By Unnat Agrawal
“Love thy neighbour”, they say. Every relation has some differences and they are only natural in this geographic-relationship of a neighbour. In this case of contiguous nations India and China, the difference is a mere 0.21%. But is it that small after all?
FDI Amendment 2020
India as of 17th April 2020 has amended its Foreign Direct Investment Policy for the foreseeable future. Not quoting the statement, in a gist it basically said, the statement states that citizens of countries which share a land border with India can invest in Indian firms (prohibited sectors only) only through government approval. The government in these situations have the authority to decide if such firms get to invest and if they do so, the extent of it too. This statement comes in at a time right after the People’s Bank of China increased its stake in India’s HDFC Bank by 0.21% from 0.8% to 1.01%. The move is considered as a prevention measure from ‘opportunistic takeovers or acquisitions of Indian companies in light of the current COVID-19 pandemic’.
The statement, although not stating directly, implies mostly to China. This is a critical situation keeping in mind the grave effects the pandemic will bring upon the economy of almost all nations worldwide.
Read the official statement here: https://www.thehindu.com/business/Economy/government-nod-mandatory-for-fdi-from-neighbouring-countries/article31379229.ece
Why was it important?
This amendment to the FDI Policy was critical in preventing the reins of the economy falling into another entity’s hands. In this state of the economy where no value is being added to the economy, the stock prices for most of the firms have plummeted to an unpredictable low. This meant that entities capable of investing in high-profile and high-returns stocks could do so at a fraction of the price they would have had it not been for the lockdown. Although there are not a lot of takers in this market situation as the pandemic has paralysed the world economy, publicly owned companies of powerful nations (namely China) were still eyeing these gold standard stocks. Naturally, the People’s Bank of China had their eyes set on the stocks of HDFC and managed to cut a deal at a lower price for approximately 1.75 crore shares of the same.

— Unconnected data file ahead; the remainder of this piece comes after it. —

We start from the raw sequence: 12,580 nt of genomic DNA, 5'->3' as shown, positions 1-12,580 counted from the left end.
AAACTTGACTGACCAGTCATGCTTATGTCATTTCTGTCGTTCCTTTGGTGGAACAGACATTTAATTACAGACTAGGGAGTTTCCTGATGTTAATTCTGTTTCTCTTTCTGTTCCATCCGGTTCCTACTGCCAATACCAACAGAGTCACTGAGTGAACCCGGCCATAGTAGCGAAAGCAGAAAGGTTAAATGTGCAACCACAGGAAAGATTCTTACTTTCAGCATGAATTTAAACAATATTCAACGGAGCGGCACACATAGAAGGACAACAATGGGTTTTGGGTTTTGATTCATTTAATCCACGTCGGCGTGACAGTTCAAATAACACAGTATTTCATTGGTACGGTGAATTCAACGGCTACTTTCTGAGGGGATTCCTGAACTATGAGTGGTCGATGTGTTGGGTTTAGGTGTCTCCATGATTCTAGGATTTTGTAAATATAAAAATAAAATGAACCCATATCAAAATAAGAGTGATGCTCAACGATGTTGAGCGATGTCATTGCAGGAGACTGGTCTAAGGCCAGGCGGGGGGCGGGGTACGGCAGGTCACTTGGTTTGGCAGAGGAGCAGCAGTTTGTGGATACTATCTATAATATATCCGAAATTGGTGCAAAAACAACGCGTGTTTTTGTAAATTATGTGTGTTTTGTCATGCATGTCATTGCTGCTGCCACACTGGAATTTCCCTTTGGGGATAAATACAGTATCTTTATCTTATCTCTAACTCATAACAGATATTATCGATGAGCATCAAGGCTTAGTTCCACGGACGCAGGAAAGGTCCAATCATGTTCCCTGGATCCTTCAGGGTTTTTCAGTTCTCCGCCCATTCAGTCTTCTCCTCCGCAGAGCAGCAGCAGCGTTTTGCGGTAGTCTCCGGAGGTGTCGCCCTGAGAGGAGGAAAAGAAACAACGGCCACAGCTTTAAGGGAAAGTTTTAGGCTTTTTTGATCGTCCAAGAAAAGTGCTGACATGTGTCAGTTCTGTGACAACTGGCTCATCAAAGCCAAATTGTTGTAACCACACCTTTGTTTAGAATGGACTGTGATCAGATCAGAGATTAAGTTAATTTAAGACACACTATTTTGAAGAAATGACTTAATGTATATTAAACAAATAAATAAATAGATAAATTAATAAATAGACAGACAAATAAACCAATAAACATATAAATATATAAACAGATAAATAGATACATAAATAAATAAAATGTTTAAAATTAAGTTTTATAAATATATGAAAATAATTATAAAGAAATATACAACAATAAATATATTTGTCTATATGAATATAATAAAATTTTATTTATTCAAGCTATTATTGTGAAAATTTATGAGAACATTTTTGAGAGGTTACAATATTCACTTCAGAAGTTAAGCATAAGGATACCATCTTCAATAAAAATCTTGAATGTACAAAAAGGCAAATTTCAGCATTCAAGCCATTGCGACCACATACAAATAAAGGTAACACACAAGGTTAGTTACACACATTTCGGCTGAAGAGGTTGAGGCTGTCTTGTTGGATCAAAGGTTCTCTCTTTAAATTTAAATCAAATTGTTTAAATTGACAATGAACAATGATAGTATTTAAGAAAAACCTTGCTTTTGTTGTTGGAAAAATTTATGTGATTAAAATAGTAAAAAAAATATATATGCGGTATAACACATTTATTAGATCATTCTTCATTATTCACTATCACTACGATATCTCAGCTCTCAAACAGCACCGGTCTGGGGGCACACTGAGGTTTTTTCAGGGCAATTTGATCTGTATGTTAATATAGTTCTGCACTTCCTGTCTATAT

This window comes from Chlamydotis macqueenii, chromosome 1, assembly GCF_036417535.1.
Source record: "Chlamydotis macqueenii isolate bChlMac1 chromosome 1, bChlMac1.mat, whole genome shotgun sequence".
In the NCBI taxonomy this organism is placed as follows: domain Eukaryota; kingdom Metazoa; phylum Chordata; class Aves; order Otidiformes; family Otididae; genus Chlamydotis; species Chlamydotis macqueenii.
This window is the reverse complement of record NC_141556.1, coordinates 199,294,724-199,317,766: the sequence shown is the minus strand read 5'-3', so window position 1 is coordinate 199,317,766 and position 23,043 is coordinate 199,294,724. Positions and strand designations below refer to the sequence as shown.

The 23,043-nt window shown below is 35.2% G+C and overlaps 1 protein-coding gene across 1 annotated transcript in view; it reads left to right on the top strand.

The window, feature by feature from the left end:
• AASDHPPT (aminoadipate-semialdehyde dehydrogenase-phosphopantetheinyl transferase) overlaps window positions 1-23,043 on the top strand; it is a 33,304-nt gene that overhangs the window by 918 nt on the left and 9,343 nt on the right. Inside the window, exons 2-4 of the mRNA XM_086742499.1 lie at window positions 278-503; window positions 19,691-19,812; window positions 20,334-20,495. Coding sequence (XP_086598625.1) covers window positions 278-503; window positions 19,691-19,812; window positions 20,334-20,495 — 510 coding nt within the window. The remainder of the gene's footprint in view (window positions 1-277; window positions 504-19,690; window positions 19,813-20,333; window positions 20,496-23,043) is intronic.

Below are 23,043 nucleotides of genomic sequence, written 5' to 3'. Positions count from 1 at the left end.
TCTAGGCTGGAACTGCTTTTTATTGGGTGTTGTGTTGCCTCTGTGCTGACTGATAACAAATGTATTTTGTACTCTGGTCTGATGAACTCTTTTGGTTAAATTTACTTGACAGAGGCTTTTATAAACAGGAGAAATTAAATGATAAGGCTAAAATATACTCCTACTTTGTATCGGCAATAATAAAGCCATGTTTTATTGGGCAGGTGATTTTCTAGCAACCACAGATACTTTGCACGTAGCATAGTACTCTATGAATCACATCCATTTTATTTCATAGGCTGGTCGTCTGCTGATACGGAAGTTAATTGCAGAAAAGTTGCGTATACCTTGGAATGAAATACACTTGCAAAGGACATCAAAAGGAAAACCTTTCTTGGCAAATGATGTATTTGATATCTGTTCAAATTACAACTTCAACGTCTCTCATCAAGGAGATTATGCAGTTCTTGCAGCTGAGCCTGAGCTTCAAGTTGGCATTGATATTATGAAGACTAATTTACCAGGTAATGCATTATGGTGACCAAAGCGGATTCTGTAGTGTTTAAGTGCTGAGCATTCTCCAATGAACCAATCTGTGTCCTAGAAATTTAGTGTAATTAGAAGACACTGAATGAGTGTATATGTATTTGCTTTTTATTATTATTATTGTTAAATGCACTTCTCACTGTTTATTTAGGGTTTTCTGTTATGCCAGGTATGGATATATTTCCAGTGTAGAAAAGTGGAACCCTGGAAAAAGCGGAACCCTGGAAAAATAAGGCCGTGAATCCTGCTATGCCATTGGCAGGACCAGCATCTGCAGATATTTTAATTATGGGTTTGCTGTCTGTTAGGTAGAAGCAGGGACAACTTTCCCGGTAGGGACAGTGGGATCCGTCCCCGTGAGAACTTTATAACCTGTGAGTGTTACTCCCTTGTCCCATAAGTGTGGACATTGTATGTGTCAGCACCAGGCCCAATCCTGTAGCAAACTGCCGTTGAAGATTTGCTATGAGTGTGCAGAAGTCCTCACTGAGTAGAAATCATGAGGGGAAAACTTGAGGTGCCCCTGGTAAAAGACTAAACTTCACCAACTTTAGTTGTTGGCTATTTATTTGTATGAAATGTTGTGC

Facebook- Jio cut a deal
Although gone under the radar, right after the news regarding the amendment had started cooling off, Mark Zuckerberg led Facebook, invested in Reliance Jio by purchasing a mighty 9.9% stake for a reported Rs. 43,574 crores. This news does not come in as a shock for anyone because Jio has been a high-performing stock and however unpredictable the stock market is, this stock is expected to give high returns in the future. This investment is the highest FDI in India’s Technology sector and now Jio is valued at a whopping $65.95 billion. It is a move beneficial for both parties as this investment has cut down Jio’s debt and also increased Facebook’s foothold in the Indian Market which already is a huge market for the Menlo Park based social giant.
Mark Zuckerberg had high praise for Indians and Reliance, as evident from the statement he gave. Read about it here-https://www.moneycontrol.com/news/business/companies/facebook-jio-deal-heres-what-mark-zuckerberg-has-to-say-5174881.html